Challenges for the U.S. Military in Ramadi
RENEE MONTAGNE, host:
Iraq's most violent city is Ramadi. It's the capital of the Sunni-dominated Anbar province and lies just west of Baghdad. New York Times reporter Sabrina Tavernise traveled to Ramadi recently and her account of the hardships there faced by American soldiers appeared in last Sunday's newspaper. She joins me now.
Hello. You describe a city of 400,000 where insurgents operate with relative impunity, and the situation is far uglier on a day-to-day basis.
Ms. SABRINA TAVERNISE (The New York Times): That's right. The first thing that I noticed was that when we would get out of the Humvee, we were actually physically running. We were either speeding up to somebody's house, racing inside and then speeding back away. Or we were outside on the street, literally running.
MONTAGNE: One thing notable about your article and the quotes and the things that the American soldiers told you, it ran along the lines of `We've always heard about Ramadi but we never believed how bad it was until we got here.' Is there one story that sort of speaks to that situation that you could tell us?
Ms. TAVERNISE: Probably would be the story that I used in the beginning of my article, which is really pretty heart-rending, and, for me, was kind of a symbol of, you know, how bad things are there. I mean, a Bradley, which is a large vehicle that looks like a tank, was driving along the main street of the city, hit an ID and two soldiers burned to death on the street. In urban warfare you don't rush out and endanger the lives of many other people, but at the same time, you know, it's a pretty awful thing to watch people die and you really just can't run out to them. You know, the city is too dangerous for that.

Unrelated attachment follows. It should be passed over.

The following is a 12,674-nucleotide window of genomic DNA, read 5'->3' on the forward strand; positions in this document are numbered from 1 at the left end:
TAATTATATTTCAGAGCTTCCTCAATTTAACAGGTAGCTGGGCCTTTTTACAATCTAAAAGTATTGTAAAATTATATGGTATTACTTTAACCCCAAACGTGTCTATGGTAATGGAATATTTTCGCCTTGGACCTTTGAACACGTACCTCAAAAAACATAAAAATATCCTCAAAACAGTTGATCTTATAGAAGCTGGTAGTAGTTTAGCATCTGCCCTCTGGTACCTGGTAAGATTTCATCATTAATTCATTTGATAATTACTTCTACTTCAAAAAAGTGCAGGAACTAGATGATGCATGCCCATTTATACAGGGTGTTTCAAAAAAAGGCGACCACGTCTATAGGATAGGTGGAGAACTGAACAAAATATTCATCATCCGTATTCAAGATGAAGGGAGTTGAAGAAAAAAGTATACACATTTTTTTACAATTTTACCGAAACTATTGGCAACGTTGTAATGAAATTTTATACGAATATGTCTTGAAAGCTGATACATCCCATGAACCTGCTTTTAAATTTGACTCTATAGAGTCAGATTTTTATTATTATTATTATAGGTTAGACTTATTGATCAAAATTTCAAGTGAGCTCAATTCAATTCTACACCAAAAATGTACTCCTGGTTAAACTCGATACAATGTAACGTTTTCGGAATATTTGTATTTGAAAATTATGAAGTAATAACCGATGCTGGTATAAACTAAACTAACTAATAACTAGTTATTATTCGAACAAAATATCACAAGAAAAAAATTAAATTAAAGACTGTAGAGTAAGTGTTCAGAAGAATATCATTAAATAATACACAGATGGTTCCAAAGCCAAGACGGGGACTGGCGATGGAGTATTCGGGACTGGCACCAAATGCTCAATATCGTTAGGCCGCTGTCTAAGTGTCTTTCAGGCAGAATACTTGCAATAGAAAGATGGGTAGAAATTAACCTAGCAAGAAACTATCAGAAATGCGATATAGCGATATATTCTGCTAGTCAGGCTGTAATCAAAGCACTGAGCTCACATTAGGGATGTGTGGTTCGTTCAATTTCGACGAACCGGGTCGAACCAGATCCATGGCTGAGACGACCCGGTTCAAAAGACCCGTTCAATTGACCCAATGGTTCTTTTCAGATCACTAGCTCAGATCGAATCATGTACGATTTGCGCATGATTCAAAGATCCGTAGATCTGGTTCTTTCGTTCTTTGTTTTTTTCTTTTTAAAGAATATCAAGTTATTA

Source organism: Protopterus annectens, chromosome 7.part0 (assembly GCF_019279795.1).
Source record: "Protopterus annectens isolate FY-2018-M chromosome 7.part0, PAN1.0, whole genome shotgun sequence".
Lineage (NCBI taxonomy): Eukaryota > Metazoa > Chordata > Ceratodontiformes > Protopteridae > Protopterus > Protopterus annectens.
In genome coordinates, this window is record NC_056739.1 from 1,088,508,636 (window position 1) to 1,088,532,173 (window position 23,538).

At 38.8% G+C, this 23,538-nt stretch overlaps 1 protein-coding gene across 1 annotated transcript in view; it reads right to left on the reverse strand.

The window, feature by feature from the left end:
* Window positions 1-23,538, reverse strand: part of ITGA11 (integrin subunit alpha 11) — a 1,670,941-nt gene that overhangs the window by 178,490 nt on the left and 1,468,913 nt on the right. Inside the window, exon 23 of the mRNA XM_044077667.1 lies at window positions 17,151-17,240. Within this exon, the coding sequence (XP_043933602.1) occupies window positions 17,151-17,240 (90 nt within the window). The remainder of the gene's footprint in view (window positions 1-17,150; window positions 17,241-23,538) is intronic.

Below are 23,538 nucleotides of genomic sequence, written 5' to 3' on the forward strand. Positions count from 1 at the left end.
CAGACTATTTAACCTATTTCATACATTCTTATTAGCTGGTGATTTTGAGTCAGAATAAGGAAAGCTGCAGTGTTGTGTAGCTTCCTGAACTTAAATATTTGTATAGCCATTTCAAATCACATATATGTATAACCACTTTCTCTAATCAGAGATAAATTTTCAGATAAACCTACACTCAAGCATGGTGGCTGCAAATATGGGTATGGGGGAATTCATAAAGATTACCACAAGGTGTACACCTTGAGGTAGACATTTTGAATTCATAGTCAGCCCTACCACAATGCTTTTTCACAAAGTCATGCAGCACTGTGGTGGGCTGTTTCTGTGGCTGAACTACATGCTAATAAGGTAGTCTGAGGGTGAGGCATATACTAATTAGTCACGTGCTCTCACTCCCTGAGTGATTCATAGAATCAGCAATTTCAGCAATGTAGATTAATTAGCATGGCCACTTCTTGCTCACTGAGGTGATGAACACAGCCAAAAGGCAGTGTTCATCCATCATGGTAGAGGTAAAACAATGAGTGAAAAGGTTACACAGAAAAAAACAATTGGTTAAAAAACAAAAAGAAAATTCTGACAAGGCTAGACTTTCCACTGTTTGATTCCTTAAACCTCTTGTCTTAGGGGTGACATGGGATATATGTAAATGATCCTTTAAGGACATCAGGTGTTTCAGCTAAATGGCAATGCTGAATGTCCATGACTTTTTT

MONTAGNE: Now the problems for American forces in Ramadi are amplified by the fact that Ramadi has no police force, but is this different from other Iraqi cities?
Ms. TAVERNISE: It's different in that the insurgents seem to be much more in sync with the local population. I mean, in Baghdad, what you often see are big suicide bombings aimed at civilians and you don't have any of that in Ramadi. There was a couple of scattered suicide bombings, but really incredibly minor.
MONTAGNE: Well, the lack of suicide bombings would obviously seem to be a good thing, but are you saying, then, that that just shows how tightly Ramadi is controlled by the insurgents?
Ms. TAVERNISE: You know, of course, it's difficult to tell, but locals seem less at odds with them than they are in a lot of other places, which does, I think, set it apart from a lot of other Iraqi cities. But it's pretty typical for Anbar, which is a province that has been pretty fiercely opposed to the American occupation since the beginning.
MONTAGNE: And what about Iraqi troops stationed in Ramadi? Are they at all effective against the insurgency?
Ms. TAVERNISE: Well, there are many more of them now than there were even a couple of months ago, but they're not taking the lead role in keeping order in the city. I mean, they're often following Marines on patrol and, you know, frankly they don't have the battle armor or the vehicles necessary to really be out on the streets. Iraqi forces come under just as serious fire as the Americans. They're Shiites, they're from the south, and they're largely hated by the local residents, who are Sunnis.
MONTAGNE: Thank you very much for talking to us.
Ms. TAVERNISE: Thanks a lot.
MONTAGNE: Sabrina Tavernise is a reporter for The New York Times. Her account of life for American soldiers in the violent Iraqi city of Ramadi appeared in last Sunday's newspaper.
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